THE DRAGON – It’s the end of this module that starts to fall apart. While the Dragon’s level map is nice, with a weak kobold opposition and lava chamber feel (worth emphasizing – maybe you get a -1 hit from exertion while wearing plate armor?) the dragon himself is the main opponent here. The approach should really make one think dragon. Kobald paintings and carvings in the black basalt of giant fire breathing lizards. The fire lizards here might even be the dragon’s inferior spawn (or kobold/human monks after some final transformation with still humanoid faces). Claw marks on the walls, and shed scale piles here and there might help. Yes this may seem heavy handed, but this adventure has just become about killing a dragon – which is pretty awesome. Emphasis and build up is key to making the dragon more then a stat block (a fairly weak stat block).

The dragon encounter itself is a bit dumb. The dragon wants to talk, but is like a ticking bomb and will attack the party after a certain amount of time. The dragon is also fairly weak, with 22 HP. A third level caster with magic missile can cut that down a ways pretty fast, and even with a -1 AC the dragon might not last long enough to breath, or if it does breath it’s HP will be quite low by then. Yes it’s a dangerous opponent, but likely to fall to a well equipped party in 1 or 2 rounds. If the dragon gets initiative, it could be a total party kill, but the dragon won’t as it gets angry and petulant before attacking. I want my dragons, even the weakish ones, to be menacing. I want them to be dedicated to survival as well, and nefarious. Let the dragon negotiate with the party, let it become a patron, reoccurring villain and NPC. It need not end in an inevitable glorious battle stacked to the player’s benefit.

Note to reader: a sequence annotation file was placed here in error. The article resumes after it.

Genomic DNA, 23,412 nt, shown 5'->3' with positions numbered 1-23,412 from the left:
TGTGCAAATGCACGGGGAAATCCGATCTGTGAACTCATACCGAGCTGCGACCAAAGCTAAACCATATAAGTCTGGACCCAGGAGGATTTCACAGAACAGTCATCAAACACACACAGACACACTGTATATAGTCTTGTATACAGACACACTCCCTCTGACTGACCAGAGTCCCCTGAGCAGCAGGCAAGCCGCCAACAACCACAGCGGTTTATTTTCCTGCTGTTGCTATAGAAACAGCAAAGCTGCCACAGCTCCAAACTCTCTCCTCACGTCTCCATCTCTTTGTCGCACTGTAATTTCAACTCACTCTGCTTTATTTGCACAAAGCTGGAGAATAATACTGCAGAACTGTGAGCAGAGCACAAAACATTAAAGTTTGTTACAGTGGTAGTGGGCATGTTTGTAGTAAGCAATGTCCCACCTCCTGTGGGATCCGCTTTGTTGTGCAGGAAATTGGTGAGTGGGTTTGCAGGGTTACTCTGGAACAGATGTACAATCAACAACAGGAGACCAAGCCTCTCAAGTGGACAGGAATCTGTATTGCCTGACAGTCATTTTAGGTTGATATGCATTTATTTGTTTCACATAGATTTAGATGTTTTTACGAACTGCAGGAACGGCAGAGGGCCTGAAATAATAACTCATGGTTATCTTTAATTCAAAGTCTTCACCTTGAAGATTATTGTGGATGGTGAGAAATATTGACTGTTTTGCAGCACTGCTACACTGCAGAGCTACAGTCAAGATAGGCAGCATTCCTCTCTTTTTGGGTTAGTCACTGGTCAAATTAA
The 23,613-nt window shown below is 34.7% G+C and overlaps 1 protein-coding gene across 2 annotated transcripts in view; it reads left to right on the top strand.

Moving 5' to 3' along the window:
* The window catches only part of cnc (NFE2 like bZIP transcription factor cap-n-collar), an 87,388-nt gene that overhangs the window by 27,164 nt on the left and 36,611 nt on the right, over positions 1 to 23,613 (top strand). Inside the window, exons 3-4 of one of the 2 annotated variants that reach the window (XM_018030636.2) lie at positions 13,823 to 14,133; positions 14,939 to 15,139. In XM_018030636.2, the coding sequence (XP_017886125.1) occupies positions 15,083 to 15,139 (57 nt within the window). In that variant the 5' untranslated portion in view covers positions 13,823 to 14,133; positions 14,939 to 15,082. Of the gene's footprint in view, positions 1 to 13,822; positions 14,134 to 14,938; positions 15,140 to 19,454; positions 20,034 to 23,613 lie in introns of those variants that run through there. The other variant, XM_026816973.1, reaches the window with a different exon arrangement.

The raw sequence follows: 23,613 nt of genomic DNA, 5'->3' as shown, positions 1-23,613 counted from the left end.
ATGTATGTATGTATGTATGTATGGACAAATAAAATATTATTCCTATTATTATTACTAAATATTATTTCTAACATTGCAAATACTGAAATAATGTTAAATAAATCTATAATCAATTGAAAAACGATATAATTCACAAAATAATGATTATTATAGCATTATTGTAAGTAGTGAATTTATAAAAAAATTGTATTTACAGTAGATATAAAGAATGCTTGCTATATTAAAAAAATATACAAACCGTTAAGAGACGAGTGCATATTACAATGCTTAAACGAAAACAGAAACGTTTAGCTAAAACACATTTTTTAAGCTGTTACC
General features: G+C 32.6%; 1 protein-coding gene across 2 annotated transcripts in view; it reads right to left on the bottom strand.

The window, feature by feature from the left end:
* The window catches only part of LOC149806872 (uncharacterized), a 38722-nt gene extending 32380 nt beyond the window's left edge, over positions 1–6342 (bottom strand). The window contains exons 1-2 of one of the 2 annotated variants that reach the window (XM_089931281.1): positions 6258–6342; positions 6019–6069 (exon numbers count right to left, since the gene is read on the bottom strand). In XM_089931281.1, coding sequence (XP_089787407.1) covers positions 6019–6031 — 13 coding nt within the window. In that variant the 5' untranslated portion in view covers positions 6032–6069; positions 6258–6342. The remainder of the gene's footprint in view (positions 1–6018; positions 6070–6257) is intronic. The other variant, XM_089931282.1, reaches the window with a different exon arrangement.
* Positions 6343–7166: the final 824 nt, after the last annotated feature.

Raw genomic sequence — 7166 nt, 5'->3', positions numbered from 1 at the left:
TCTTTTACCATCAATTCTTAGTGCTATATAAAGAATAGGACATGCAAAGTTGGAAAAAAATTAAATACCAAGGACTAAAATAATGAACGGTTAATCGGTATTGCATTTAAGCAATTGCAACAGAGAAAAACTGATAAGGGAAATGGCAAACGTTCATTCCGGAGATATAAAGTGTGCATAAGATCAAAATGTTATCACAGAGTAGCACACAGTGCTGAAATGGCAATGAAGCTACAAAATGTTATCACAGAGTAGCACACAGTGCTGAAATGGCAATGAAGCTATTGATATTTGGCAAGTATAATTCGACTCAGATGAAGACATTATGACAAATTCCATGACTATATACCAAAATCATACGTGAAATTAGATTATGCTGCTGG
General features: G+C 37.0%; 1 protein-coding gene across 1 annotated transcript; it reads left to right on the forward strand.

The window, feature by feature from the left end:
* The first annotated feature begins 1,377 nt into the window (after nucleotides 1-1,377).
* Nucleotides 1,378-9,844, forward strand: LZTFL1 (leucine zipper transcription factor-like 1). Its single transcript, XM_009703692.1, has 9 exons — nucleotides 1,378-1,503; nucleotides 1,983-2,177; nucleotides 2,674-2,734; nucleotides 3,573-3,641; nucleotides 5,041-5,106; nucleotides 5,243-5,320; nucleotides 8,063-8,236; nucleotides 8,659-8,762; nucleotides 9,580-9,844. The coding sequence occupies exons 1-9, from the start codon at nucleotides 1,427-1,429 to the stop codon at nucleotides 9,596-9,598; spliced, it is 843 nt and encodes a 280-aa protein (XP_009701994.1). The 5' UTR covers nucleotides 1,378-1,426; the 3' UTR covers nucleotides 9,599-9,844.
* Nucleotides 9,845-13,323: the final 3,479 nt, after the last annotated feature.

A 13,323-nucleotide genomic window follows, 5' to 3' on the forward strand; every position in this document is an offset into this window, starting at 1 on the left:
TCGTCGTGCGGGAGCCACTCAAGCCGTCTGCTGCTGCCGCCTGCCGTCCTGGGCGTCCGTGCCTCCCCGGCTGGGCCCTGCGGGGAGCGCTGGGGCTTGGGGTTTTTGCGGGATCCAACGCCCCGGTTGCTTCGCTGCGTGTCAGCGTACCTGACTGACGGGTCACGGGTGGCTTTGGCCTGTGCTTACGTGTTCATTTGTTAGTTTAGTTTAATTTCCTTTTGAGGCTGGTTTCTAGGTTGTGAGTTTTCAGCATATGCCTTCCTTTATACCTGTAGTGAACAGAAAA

Horror on the Hill is a good Basic/Expert Adventure, possibly as good as they get, but it’s marked by a certain stiff mid-80’s TSR bookishness and makes several efforts to stifle the players' and GM's imagination. It also warns against deadly wandering monsters (to keep the adventuring going to its climax), hides interesting ideas under bland vanilla D&D world gloss and pushes certain outcomes in an irksome way. At its core Horror on the Hill is a well-crafted sandbox. With a bit of imagination it can be resurrected, basically if one ignores the play-style advice in Horror and focuses on it as a jumble of maps and keyed locations it’s quite useful.


  1. Drunken healing honey mead; I like it. -2 general physical penalty excepting con checks maybe?